Members Only | May 20, 2020 | Reading Time: 4 minutes
Why Trump’s Job Approval Never Moves Despite the Repeated Expression of His Criminal Mind
There's probably nothing he can do, or fail to do, to change how people vote.
I still believe no one should presume fairness in this year’s election. Indeed, our best understanding depends on presuming that it won’t be. But it’s worth imagining what our current politics might look like years from now. From a future vantage point, it might be that most people already made up their minds about Donald Trump, and it might be that they made up their minds about him from close to the beginning.
As you know, Trump has never been popular, and his unpopularity has been amazingly stable. The only time his job approval (in the aggregate) fell below the norm of 40 to 44 percent was early last year when he shut down the federal government. The only time his job approval came close to even was in the early days of the coronavirus pandemic when polling indicated what some call the rally-around-the-flag effect. Other than that, the electorate’s opinion of him has been remarkably steady despite what he does.
The exception to my theory, which threatens to undermine it entirely, is the elderly living in places like Florida.
Some people gnash their teeth at the sight of polling unmoved by news of a president extorting a foreign country into an international criminal conspiracy to defraud the American people. Some people rent their garments after seeing a major political party with majority control of an anti-democratic institution acquit the president of treason. These people might be right in believing the United States is slouching toward Gomorrah. Then again, maybe Americans have already made up their minds, and there’s almost nothing he can do, or fail to do, that’s going to change how they vote.
Consider today’s tweet-storm in which the president threatened to illegally withhold funding from states issuing mail-in ballots to registered voters in anticipation of the current pandemic forcing voters to stay home on Election Day. What Nevada and other states are considering is perfectly legal, not to mention totally moral, but mail-in voting is bad for Trump, because it overcomes the Republican Party’s carefully constructed state-by-state system of voter suppression. Knowing this, the president did what he has done many times over, especially with respect to the subject of his impeachment. Extortion is in his blood. Mafioso tactics are his go-to. He did it to Ukraine. He’s doing it to the United States. And it’s not going to change minds that are already made up.
The tip jar is always open!
Consider also that the new coronavirus, which causes Covid-19, which has killed more than 93,700 people (as of this writing), has moved from the coasts into the heartland, where the president’s support is strongest. Some of my liberal brethren appear to believe Republican voters will think twice before voting for him as they witness firsthand the devastation of the disease. That’s unlikely to happen, but I could be wrong—if Trump’s aggregate job approval falls below 40 percent. If so, we’ll know Americans have not already made up their minds. Suffering can move people to reconsider commitments, but it’s just as likely their suffering affirms them.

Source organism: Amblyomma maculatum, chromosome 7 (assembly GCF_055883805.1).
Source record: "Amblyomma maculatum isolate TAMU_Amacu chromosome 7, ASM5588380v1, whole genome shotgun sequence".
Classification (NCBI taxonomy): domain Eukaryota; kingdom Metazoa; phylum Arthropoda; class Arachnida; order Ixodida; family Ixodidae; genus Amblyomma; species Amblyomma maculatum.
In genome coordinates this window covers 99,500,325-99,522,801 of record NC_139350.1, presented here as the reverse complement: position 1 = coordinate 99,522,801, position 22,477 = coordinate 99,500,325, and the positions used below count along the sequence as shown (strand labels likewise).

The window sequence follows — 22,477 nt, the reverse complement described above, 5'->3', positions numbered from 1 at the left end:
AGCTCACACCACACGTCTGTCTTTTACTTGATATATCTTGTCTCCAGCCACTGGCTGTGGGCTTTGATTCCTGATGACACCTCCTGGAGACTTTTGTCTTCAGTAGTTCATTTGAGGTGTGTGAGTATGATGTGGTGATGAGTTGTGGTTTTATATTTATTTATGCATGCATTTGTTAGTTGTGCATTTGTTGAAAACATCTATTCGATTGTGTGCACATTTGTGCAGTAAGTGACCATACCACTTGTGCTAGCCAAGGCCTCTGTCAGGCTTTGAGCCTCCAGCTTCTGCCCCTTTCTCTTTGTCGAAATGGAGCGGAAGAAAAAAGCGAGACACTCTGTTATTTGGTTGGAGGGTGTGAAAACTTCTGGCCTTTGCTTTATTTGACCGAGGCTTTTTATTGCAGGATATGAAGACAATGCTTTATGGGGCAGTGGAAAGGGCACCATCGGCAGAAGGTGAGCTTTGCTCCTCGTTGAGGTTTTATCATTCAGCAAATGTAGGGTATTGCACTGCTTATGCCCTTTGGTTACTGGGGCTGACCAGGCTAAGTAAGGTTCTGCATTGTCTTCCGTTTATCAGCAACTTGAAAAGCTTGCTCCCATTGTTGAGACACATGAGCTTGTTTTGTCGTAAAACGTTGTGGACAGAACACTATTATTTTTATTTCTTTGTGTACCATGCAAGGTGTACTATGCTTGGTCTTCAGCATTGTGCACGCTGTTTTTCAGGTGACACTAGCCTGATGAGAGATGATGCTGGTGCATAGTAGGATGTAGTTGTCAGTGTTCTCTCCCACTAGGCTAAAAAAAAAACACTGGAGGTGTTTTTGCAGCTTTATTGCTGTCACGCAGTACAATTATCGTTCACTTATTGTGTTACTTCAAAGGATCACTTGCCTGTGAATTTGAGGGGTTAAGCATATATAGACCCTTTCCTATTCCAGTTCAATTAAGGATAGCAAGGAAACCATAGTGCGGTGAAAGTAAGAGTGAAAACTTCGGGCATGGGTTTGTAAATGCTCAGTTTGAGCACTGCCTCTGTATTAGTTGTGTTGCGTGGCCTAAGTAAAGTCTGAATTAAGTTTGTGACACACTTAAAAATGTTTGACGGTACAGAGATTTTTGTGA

Other liberal brethren appear to believe Republican voters will reconsider now that the US economy is in a recession (or a depression, depending on whom you ask). This presumes that material self-interests are stronger than partisan attachments, and that has not been the case for many years. Republican voters believed the economy was terrible under Barack Obama. Their “economic anxiety,” however, went poof in the month leading up to Inauguration Day. Even if they’re jobless and hungry, supporters are likely to believe the economy is jim-dandy, as long as Trump is the president.
The exception to my theory, which threatens to undermine it entirely, is the elderly. Not once in our lifetimes have we seen support for a Republican president go soft in the spring of an election year. Not once. And by “soft,” I mean a 14-point drop among voters 75 years of age and older, according to the Public Religion Research Institute’s polling.
No Republican has even won reelection without Florida.
When we look back at this moment years from now, it might be clear by then that the only Americans willing and able to change their minds about Donald Trump were seniors who rarely change their minds about anything, and they changed their minds not out of concern for their material interest, but because Trump was ready to sacrifice them. Lots of old people live in Florida, and no Republican has even won reelection without it. A new poll found Donald Trump behind Joe Biden by nearly five points.
My point in his humble exercise isn’t to predict the election’s outcome. Instead, it’s to understand the most constant aspect of an otherwise chaotic presidency, which is Trump’s unpopularity, and why that constancy remains so despite extortion, treason and other manifestations of a criminal mind. Yes, it could be that the American people just don’t care anymore. But it’s equally plausible that they do care, and that there’s nothing this president can do to change a majority of minds made up a long time ago.
Does that mean he’ll lose?
That question presumes a fair election.
John Stoehr is the editor and publisher of the
, a newsletter about politics in plain English for normal people and the common good. He's a visiting assistant professor of public policy at Wesleyan University, a fellow at the
Yale Journalism Initiative
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John Stoehr is the editor of the Editorial Board. He writes the daily edition. Find him @johnastoehr.